By Matt Singer
[Photo: “The Sugar Curtain,” First Run/Icarus Films, 2007]
“The Sugar Curtain” opens with a shot of a hand holding a photograph of a building. Then the hand lowers and we see the same building behind the photograph, now decades older and in disrepair. This first shot sets the tone for this absorbing documentary, which uses many old photographs and the recollections of the Cuban people to paint a picture of a happier time in the country that exists now only in memory.
Camila Guzmán Urzúa, the film’s producer, director, and cinematographer grew up in Cuba during what she calls the “golden years” of the Revolution. She returns to her former homeland after 15 years in Europe and finds a place immeasurably different than the one in her mother’s old black and white snapshots. The fall of the Soviet Union devastated Cuba’s economy. “We were totally dependent on Russia,” one woman tells Urzúa. “That was a mistake.” With supplies from the East suddenly cut off, the socialist bounty of Urzúa’s youth dried up, and with it, the happy world in her memory.
This intimate cinematic essay finds Urzúa quite literally visiting old haunts; places that once housed camps for children and now sit derelict, rotting in the Caribbean sun. After its prominent cameo in Michael Moore’s “Sicko,” where it’s portrayed as a sort of oasis of amazing healthcare, it’s illuminating to see this side of Cuba, the side of crumbling buildings, underfunded public transportation and government pay and food programs so inadequate that people are forced to steal from their employers to survive. No doubt the scenes in Moore’s film were accurate, but “The Sugar Curtain” makes it clear that there is more to the story.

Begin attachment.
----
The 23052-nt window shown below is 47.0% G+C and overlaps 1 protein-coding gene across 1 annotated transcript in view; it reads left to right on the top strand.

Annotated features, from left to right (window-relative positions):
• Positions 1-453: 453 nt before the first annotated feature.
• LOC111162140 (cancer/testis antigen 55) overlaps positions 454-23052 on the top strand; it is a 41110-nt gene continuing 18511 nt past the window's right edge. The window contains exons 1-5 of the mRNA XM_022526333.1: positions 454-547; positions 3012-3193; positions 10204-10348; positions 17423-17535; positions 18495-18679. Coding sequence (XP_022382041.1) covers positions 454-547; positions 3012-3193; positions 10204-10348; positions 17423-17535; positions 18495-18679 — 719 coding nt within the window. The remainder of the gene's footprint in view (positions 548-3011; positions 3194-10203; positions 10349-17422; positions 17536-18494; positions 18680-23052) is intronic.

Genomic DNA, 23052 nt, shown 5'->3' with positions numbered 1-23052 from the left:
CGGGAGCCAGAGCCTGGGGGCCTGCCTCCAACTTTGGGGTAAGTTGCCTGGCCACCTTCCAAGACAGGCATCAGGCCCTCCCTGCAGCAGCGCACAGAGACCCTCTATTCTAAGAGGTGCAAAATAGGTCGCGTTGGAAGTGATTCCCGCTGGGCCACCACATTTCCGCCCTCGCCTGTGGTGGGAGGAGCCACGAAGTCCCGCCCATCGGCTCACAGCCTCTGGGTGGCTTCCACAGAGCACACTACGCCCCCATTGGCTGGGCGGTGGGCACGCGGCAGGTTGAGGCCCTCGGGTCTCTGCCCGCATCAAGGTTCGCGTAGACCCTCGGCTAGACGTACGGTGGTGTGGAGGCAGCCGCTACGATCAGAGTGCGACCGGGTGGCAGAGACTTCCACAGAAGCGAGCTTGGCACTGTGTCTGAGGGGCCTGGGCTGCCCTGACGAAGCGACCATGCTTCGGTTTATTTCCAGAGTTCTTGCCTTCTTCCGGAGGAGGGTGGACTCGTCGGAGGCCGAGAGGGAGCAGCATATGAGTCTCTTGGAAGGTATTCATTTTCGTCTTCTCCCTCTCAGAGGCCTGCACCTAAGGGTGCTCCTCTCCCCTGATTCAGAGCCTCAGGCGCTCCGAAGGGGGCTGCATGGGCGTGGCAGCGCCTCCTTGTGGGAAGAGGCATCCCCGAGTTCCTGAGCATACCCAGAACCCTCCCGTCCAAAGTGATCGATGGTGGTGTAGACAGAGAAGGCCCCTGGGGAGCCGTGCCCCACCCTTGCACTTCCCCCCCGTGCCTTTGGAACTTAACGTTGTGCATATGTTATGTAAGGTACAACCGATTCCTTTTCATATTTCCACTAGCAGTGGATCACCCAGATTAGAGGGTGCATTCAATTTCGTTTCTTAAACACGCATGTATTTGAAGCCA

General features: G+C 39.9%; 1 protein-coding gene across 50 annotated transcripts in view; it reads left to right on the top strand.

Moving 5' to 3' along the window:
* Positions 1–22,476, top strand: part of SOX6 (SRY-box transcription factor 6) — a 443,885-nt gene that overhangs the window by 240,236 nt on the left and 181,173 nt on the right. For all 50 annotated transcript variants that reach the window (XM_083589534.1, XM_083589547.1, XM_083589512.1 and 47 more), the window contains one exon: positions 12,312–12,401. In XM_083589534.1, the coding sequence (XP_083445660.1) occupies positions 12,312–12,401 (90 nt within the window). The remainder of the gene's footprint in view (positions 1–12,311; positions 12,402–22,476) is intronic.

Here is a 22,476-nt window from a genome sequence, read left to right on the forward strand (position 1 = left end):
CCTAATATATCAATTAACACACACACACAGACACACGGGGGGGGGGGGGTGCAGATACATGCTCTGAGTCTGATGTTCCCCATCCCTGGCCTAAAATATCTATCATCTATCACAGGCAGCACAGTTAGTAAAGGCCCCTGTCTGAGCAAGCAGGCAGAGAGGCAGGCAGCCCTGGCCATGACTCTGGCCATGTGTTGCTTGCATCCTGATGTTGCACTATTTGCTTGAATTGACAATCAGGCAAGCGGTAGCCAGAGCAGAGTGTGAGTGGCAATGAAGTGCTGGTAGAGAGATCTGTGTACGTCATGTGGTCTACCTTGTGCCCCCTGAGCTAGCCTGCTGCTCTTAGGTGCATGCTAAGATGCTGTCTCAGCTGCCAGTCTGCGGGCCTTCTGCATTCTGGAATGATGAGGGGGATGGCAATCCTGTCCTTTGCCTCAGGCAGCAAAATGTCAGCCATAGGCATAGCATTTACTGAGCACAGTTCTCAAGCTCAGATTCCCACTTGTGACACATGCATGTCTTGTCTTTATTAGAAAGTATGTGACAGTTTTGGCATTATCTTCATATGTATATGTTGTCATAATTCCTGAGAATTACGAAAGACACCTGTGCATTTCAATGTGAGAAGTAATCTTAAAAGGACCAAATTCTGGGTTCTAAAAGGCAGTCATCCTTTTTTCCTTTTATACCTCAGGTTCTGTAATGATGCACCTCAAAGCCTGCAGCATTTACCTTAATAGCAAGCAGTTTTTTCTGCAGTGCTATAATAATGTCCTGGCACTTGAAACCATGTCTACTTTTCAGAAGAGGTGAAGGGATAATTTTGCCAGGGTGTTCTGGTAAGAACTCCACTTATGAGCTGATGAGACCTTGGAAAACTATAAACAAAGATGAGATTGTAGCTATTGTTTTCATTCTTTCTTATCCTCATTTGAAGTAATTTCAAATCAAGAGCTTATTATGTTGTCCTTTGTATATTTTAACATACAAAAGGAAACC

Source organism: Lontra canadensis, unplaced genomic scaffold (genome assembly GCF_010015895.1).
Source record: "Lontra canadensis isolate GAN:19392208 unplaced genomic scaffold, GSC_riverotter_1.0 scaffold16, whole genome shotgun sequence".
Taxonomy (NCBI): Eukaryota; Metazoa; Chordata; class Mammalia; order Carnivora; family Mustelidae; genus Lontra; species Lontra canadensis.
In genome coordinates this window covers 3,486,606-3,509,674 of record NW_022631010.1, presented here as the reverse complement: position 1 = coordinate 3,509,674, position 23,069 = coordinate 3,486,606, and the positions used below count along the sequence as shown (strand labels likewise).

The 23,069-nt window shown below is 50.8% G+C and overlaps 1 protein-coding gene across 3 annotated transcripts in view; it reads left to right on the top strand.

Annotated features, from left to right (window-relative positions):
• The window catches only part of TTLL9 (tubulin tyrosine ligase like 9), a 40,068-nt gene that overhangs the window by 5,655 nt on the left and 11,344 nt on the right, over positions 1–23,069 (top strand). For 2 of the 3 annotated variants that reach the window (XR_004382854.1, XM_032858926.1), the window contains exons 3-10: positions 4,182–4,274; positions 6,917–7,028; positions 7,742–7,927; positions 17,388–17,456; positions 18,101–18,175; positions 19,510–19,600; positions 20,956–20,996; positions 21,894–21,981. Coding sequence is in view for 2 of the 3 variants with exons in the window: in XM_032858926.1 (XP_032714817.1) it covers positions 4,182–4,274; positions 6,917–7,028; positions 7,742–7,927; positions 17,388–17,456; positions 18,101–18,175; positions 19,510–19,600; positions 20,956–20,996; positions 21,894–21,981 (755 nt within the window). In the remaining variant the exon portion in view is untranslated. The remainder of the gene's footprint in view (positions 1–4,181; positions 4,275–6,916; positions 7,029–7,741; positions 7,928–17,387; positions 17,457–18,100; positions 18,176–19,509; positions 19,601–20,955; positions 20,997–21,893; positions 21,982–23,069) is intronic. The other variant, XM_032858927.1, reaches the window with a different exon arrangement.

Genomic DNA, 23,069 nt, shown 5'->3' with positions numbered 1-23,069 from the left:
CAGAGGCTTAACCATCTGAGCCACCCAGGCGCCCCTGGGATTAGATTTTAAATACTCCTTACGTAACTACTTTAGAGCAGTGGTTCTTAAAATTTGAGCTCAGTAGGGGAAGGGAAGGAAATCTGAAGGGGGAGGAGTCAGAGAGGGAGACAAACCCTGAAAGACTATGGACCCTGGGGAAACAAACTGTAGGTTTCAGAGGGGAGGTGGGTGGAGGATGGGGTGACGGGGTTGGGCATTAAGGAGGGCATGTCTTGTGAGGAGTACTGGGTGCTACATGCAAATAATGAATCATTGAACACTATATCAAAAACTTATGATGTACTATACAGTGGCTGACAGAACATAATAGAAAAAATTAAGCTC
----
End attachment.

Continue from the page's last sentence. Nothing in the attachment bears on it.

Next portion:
Ironically, I found myself wishing Urzúa’s film was a bit more like another Moore movie his 1989 debut, “Roger & Me.” Both deal with artists struggling to cope with the decay of their homes and its accompanying way of life. In Moore’s film, he is onscreen, and we can see his reaction to the horrors he is recording. Since Urzúa operates her own camera she can’t be in front of it as well, which is a shame. Some of these empty spaces cry out for any human presence to grapple with them. Still, there are a few inventive solutions to this problem; the film’s very best scene finds Urzúa confronting her mother about their lives in Cuba. The scene is staged in front of a mirror so that we can see both participants and watch as they meet and avoid each other’s gaze.
Mostly, I walked away from “The Sugar Curtain” comparing the images from Urzúa’s footage of sad, hungry people who’ve watched nearly everyone they know and love move away in search of a better standard of living and those of the old photographs, young people happy and tan, laying on the beach or standing in a field. I suppose everyone looks happy in photographs, but those smiles don’t look faked or posed. The saddest part about “The Sugar Curtain” is that Urzúa’s interview subjects don’t seem fake or posed either.
“The Sugar Curtain” opens in New York on July 25th (official site).